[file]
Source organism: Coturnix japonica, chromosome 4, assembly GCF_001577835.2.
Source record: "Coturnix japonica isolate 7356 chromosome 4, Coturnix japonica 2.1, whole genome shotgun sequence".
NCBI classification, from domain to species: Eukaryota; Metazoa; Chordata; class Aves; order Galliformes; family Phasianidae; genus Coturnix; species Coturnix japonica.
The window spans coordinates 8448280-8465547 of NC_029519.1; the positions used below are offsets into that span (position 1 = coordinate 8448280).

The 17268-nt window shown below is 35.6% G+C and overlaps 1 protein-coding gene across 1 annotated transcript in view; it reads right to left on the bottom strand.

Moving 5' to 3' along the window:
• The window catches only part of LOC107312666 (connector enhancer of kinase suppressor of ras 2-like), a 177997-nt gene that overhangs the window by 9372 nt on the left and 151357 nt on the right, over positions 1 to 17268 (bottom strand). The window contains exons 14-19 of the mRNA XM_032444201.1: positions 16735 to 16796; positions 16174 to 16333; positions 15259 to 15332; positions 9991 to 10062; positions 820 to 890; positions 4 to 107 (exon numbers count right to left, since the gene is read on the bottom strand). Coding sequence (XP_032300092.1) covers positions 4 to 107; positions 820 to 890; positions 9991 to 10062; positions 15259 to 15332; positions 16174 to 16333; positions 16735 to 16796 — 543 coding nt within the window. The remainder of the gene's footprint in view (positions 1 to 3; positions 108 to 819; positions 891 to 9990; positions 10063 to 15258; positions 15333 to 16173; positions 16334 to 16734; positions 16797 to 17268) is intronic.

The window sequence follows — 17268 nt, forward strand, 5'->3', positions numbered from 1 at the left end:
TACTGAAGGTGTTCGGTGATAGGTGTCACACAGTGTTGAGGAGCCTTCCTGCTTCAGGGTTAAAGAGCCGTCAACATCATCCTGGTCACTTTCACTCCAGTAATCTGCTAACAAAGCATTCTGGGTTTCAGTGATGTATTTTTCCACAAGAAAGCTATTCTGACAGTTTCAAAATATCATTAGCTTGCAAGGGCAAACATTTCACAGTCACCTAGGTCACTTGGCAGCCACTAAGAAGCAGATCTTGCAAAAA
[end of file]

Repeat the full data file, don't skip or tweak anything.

Source organism: Coturnix japonica, chromosome 4, assembly GCF_001577835.2.
Source record: "Coturnix japonica isolate 7356 chromosome 4, Coturnix japonica 2.1, whole genome shotgun sequence".
NCBI classification, from domain to species: Eukaryota; Metazoa; Chordata; class Aves; order Galliformes; family Phasianidae; genus Coturnix; species Coturnix japonica.
The window spans coordinates 8448280-8465547 of NC_029519.1; the positions used below are offsets into that span (position 1 = coordinate 8448280).

The 17268-nt window shown below is 35.6% G+C and overlaps 1 protein-coding gene across 1 annotated transcript in view; it reads right to left on the bottom strand.

Moving 5' to 3' along the window:
• The window catches only part of LOC107312666 (connector enhancer of kinase suppressor of ras 2-like), a 177997-nt gene that overhangs the window by 9372 nt on the left and 151357 nt on the right, over positions 1 to 17268 (bottom strand). The window contains exons 14-19 of the mRNA XM_032444201.1: positions 16735 to 16796; positions 16174 to 16333; positions 15259 to 15332; positions 9991 to 10062; positions 820 to 890; positions 4 to 107 (exon numbers count right to left, since the gene is read on the bottom strand). Coding sequence (XP_032300092.1) covers positions 4 to 107; positions 820 to 890; positions 9991 to 10062; positions 15259 to 15332; positions 16174 to 16333; positions 16735 to 16796 — 543 coding nt within the window. The remainder of the gene's footprint in view (positions 1 to 3; positions 108 to 819; positions 891 to 9990; positions 10063 to 15258; positions 15333 to 16173; positions 16334 to 16734; positions 16797 to 17268) is intronic.

The window sequence follows — 17268 nt, forward strand, 5'->3', positions numbered from 1 at the left end:
TACTGAAGGTGTTCGGTGATAGGTGTCACACAGTGTTGAGGAGCCTTCCTGCTTCAGGGTTAAAGAGCCGTCAACATCATCCTGGTCACTTTCACTCCAGTAATCTGCTAACAAAGCATTCTGGGTTTCAGTGATGTATTTTTCCACAAGAAAGCTATTCTGACAGTTTCAAAATATCATTAGCTTGCAAGGGCAAACATTTCACAGTCACCTAGGTCACTTGGCAGCCACTAAGAAGCAGATCTTGCAAAAA